The amendment would also require that half of the account revenues be used to repay state debts and unfunded liabilities and personal capital gains tax money exceeding 8 percent of the general fund be transferred to the rainy day account and, under certain conditions, a K–14 school reserve fund.
The only time the money in the fund could be used would be during a state of fiscal emergency.
Supporters of Prop. 2 include the California Democratic Party and the California Chamber of Commerce.
Opponents include former Green party candidate for Secretary of State Ellen Brown and Oakland-based parents group “Educate Our State.”
“The Public Notice Required for Insurance Company Rates Initiative,” or Prop 45, would give the State insurance commissioner the power to stop excessive health-insurance rate increases.
Prop. 45 would not apply to employer large group health plans and “prohibits health, auto, and homeowners insurers from determining policy eligibility or rates based on lack of prior coverage or credit history,” according to the measure’s official summary.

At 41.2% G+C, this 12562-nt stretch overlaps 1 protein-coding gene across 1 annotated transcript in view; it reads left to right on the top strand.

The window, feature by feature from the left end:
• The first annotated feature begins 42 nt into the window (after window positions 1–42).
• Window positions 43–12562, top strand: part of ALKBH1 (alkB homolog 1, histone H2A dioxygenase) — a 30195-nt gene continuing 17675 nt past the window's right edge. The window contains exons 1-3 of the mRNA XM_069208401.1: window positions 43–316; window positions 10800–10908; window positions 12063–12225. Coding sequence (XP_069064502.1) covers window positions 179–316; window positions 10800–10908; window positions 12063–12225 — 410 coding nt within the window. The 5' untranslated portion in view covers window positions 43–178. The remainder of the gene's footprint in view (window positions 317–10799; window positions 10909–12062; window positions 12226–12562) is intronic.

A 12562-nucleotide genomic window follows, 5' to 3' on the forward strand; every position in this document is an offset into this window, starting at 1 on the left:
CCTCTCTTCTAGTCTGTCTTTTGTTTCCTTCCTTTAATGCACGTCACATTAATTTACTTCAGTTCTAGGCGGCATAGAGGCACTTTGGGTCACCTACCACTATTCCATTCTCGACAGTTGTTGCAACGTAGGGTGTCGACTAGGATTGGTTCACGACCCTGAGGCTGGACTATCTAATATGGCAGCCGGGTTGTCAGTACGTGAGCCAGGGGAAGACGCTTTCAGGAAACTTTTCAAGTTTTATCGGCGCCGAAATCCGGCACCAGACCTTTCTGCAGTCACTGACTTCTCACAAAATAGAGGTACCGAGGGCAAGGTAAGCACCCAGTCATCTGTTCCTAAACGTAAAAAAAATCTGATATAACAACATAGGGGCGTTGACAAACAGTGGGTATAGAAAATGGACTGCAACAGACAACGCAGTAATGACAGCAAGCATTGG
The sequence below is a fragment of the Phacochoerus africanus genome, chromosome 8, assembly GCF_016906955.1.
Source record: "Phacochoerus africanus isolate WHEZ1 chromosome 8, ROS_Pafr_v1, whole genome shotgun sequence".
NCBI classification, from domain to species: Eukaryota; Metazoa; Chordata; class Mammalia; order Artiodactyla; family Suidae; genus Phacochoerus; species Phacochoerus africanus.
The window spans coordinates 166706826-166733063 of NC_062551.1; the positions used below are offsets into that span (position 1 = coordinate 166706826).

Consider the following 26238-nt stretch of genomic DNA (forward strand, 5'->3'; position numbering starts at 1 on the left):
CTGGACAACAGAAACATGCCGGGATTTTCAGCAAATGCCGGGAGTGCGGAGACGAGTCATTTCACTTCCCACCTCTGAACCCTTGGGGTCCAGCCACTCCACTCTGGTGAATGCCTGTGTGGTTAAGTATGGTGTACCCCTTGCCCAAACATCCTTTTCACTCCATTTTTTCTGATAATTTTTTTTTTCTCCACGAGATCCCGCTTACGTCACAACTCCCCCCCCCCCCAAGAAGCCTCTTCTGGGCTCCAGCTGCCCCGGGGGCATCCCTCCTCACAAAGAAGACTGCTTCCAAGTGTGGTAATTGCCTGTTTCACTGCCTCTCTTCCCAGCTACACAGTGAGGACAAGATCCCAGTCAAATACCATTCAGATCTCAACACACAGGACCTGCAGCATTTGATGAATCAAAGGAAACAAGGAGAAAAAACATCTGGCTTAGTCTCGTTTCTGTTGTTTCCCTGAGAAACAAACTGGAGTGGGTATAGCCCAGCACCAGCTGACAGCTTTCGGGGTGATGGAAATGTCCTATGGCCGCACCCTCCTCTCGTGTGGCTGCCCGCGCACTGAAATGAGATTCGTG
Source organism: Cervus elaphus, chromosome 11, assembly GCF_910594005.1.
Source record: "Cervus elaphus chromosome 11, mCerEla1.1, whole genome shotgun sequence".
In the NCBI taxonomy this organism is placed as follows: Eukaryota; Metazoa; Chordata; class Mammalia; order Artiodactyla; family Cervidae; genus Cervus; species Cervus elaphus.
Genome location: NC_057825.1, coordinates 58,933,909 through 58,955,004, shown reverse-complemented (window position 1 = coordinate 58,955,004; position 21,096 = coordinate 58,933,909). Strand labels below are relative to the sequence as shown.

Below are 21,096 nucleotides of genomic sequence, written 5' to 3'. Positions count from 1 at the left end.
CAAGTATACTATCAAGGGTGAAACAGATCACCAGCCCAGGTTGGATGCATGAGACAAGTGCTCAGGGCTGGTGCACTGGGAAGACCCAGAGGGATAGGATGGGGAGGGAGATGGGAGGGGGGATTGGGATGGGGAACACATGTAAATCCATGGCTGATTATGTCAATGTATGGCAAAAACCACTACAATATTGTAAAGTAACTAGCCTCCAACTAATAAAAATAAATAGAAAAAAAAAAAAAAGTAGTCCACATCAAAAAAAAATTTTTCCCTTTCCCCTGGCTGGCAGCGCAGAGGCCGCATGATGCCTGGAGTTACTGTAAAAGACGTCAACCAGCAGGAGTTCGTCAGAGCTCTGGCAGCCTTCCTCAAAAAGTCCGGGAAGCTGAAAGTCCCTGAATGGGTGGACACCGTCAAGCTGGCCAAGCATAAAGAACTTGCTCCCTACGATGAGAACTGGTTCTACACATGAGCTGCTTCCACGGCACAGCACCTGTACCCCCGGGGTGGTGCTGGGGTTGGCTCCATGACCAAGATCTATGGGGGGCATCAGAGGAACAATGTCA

Leading the push for Prop. 45 are California Insurance Commissioner Dave Jones and Santa Monica advocacy group Consumer Watchdog, who contend the measure would fulfill the goals of the Affordable Care Act.
A number of health insurers led by Anthem Blue Cross and Kaiser Permanente have come out against Prop. 45, claiming that it will create another unnecessary bureaucracy and undermine the work of Covered California, the state-run insurance exchange established by Obamacare.
Campaign finance reports show that supporters have raised $4.6 million as of September 22, but are being overwhelmed by the $37.5 million raised by opponents.
If passed, Prop. 46, the Medical Malpractice Lawsuits Cap and Drug Testing of Doctors Initiative would increase California's limits on pain and suffering awards in medical malpractice lawsuits to $1 million from the current cap of $250,000 and require drug testing of physicians.
Supporters of Proposition 46, which include Senator Boxer and Consumer Watchdog, argue that medical negligence is common, and pain and suffering damage awards are too low.